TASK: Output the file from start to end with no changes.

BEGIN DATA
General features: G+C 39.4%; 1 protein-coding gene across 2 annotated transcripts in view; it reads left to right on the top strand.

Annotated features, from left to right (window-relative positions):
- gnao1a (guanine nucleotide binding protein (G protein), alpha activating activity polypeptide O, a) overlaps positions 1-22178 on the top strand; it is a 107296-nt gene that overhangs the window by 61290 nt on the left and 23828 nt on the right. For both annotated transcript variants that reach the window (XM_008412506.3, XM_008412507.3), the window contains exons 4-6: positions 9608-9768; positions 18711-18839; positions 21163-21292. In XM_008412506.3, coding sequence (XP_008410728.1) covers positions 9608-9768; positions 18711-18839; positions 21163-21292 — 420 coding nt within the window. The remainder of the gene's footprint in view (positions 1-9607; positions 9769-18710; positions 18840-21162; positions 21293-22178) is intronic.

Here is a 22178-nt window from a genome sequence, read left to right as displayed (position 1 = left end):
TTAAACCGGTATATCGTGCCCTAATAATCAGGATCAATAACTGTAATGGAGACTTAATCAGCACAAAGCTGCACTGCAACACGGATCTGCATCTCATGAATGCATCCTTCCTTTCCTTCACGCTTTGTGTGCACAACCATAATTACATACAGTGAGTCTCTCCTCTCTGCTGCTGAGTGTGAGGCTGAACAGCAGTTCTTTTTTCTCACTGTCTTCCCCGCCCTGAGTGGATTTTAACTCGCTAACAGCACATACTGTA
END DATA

General features: G+C 39.4%; 1 protein-coding gene across 2 annotated transcripts in view; it reads left to right on the top strand.

Annotated features, from left to right (window-relative positions):
- gnao1a (guanine nucleotide binding protein (G protein), alpha activating activity polypeptide O, a) overlaps positions 1-22178 on the top strand; it is a 107296-nt gene that overhangs the window by 61290 nt on the left and 23828 nt on the right. For both annotated transcript variants that reach the window (XM_008412506.3, XM_008412507.3), the window contains exons 4-6: positions 9608-9768; positions 18711-18839; positions 21163-21292. In XM_008412506.3, coding sequence (XP_008410728.1) covers positions 9608-9768; positions 18711-18839; positions 21163-21292 — 420 coding nt within the window. The remainder of the gene's footprint in view (positions 1-9607; positions 9769-18710; positions 18840-21162; positions 21293-22178) is intronic.

Here is a 22178-nt window from a genome sequence, read left to right as displayed (position 1 = left end):
TTAAACCGGTATATCGTGCCCTAATAATCAGGATCAATAACTGTAATGGAGACTTAATCAGCACAAAGCTGCACTGCAACACGGATCTGCATCTCATGAATGCATCCTTCCTTTCCTTCACGCTTTGTGTGCACAACCATAATTACATACAGTGAGTCTCTCCTCTCTGCTGCTGAGTGTGAGGCTGAACAGCAGTTCTTTTTTCTCACTGTCTTCCCCGCCCTGAGTGGATTTTAACTCGCTAACAGCACATACTGTA